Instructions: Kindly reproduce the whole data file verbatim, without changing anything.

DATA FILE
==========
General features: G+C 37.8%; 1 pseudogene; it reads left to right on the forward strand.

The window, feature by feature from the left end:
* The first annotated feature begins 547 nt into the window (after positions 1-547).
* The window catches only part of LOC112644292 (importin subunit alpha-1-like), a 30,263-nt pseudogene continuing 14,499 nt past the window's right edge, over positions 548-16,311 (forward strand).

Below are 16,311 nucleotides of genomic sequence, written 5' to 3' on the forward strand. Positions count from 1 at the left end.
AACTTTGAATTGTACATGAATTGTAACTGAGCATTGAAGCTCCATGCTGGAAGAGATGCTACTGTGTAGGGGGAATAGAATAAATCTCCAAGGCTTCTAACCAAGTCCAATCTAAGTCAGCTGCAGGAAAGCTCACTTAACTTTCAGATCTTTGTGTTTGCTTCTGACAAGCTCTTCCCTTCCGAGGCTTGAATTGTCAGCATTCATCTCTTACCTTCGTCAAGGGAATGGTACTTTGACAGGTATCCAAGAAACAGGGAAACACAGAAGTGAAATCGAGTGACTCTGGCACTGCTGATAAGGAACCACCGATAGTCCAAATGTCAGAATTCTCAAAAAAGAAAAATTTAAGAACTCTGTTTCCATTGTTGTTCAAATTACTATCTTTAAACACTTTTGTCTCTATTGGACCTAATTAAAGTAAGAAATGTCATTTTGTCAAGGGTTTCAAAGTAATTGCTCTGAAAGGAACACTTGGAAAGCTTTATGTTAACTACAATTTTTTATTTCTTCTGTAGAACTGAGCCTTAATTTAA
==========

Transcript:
General features: G+C 37.8%; 1 pseudogene; it reads left to right on the forward strand.

The window, feature by feature from the left end:
* The first annotated feature begins 547 nt into the window (after positions 1-547).
* The window catches only part of LOC112644292 (importin subunit alpha-1-like), a 30,263-nt pseudogene continuing 14,499 nt past the window's right edge, over positions 548-16,311 (forward strand).

Below are 16,311 nucleotides of genomic sequence, written 5' to 3' on the forward strand. Positions count from 1 at the left end.
AACTTTGAATTGTACATGAATTGTAACTGAGCATTGAAGCTCCATGCTGGAAGAGATGCTACTGTGTAGGGGGAATAGAATAAATCTCCAAGGCTTCTAACCAAGTCCAATCTAAGTCAGCTGCAGGAAAGCTCACTTAACTTTCAGATCTTTGTGTTTGCTTCTGACAAGCTCTTCCCTTCCGAGGCTTGAATTGTCAGCATTCATCTCTTACCTTCGTCAAGGGAATGGTACTTTGACAGGTATCCAAGAAACAGGGAAACACAGAAGTGAAATCGAGTGACTCTGGCACTGCTGATAAGGAACCACCGATAGTCCAAATGTCAGAATTCTCAAAAAAGAAAAATTTAAGAACTCTGTTTCCATTGTTGTTCAAATTACTATCTTTAAACACTTTTGTCTCTATTGGACCTAATTAAAGTAAGAAATGTCATTTTGTCAAGGGTTTCAAAGTAATTGCTCTGAAAGGAACACTTGGAAAGCTTTATGTTAACTACAATTTTTTATTTCTTCTGTAGAACTGAGCCTTAATTTAA